By tracking smartphones' attempts to hook up with Wi-Fi networks, security researchers at Sensepost were able to profile the gadgets' users and subsequently link users' home addresses and other information to the devices.
The security loophole is enabled because smartphones are increasingly designed to maintain a list of previously accessed Wi-Fi base stations, which the gadgets are constantly seeking in order to enable quick and seamless Wi-Fi access. According to the SecurityG33k blog, researchers were able to pick out people's houses purely through analysis of the SSIDs their devices had logged.
The Sensepost researchers, Daniel Cuthbert and Glenn Wilkinson, exploited the loophole with a distributed data interception framework they called Snoopy. "We tested in numerous countries and during one rush-hour period in central London," Cuthbert told The Register. "We saw over 77,000 devices and as a result, were able to map device IDs to the last five APs (access points) they connected to. Then using geo-location, we were able to map them out to physical locations."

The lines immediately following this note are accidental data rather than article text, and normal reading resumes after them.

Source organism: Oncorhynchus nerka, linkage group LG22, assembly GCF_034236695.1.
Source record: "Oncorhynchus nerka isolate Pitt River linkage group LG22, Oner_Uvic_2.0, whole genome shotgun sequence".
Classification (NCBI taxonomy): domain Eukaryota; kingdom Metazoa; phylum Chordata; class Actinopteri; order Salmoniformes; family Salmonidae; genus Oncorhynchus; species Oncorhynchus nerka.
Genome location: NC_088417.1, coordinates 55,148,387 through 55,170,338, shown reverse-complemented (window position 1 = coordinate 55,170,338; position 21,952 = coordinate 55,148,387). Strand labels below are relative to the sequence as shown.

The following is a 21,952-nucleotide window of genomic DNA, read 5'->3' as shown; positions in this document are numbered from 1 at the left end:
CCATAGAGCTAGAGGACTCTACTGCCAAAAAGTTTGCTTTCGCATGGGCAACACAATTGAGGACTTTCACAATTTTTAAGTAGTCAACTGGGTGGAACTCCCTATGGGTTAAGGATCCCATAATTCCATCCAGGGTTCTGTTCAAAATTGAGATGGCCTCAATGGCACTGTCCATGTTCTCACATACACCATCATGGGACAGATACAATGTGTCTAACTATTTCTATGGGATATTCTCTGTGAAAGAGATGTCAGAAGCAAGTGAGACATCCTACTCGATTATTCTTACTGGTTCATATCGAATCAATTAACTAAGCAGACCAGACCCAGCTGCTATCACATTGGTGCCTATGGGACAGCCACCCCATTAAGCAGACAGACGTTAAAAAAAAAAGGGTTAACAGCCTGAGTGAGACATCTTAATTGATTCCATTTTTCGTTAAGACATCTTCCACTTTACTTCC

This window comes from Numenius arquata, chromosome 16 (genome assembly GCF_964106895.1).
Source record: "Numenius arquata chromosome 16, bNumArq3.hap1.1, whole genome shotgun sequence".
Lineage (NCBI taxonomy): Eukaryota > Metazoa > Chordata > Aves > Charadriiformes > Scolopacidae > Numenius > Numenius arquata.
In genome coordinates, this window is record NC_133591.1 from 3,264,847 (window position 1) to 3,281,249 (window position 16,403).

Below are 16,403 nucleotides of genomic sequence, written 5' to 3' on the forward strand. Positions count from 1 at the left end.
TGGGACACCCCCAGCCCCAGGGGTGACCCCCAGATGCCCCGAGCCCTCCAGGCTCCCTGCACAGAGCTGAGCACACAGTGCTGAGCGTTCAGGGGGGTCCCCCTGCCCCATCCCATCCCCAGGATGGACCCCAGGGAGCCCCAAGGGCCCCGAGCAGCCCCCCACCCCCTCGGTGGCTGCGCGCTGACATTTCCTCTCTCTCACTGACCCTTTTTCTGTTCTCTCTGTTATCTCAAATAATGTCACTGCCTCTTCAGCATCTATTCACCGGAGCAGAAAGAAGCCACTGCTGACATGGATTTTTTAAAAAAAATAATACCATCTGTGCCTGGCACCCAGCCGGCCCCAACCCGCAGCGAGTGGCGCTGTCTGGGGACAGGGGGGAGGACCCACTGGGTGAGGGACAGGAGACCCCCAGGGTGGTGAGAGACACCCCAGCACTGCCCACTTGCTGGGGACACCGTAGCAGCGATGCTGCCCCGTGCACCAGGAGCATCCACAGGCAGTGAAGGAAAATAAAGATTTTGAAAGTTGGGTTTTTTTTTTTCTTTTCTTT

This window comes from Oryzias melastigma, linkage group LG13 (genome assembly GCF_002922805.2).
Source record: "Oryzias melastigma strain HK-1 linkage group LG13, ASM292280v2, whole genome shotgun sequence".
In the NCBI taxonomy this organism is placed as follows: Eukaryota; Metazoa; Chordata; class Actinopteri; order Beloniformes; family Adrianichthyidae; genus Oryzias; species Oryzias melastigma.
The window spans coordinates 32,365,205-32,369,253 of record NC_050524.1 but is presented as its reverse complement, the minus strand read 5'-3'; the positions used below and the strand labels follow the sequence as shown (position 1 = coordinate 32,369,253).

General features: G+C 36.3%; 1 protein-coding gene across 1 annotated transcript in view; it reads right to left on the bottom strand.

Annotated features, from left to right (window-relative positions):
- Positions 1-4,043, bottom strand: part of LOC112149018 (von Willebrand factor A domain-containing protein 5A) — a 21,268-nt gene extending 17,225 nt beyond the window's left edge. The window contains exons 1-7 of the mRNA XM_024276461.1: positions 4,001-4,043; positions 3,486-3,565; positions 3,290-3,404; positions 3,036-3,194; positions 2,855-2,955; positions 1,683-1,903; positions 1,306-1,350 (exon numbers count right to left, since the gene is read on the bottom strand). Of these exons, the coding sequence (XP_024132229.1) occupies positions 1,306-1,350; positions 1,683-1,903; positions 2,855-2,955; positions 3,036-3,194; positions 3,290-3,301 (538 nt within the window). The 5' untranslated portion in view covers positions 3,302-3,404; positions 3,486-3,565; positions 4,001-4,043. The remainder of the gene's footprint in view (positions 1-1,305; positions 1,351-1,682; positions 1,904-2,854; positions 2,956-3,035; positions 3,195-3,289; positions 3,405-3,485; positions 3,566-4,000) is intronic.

Apple (NASDAQ:AAPL) devices were the "noisiest" in the test. "Apple, Google (NASDAQ:GOOG) and so on do not have any documentation about how noisy their devices are," Cuthbert said.
The researchers, who discussed their project during the recent 44con conference in London, claim no UK laws were violated as they only passively tracked Wi-Fi network requests rather than completely intercepting them. Data was gathered via Wi-Fi access points they set up around London to collect the probe requests of wireless devices carried by passersby.
"We could work out the most common movement patterns using the SSID probes sent out from their mobile phones," said Cuthbert.
The researchers recommend that users disable Wi-Fi scanning in devices until they needed to actually access the Web.
However, as mobile operators increasingly seek options for offloading data from their cellular networks, many in the industry have pushed for default Wi-Fi scanning in smartphones that would be beyond user control. Software is already available that can direct a handset to switch on Wi-Fi functionality--even if a user has turned it off--and link automatically to any nearby Wi-Fi network that it has previously connected to without the user being aware of what's going on.
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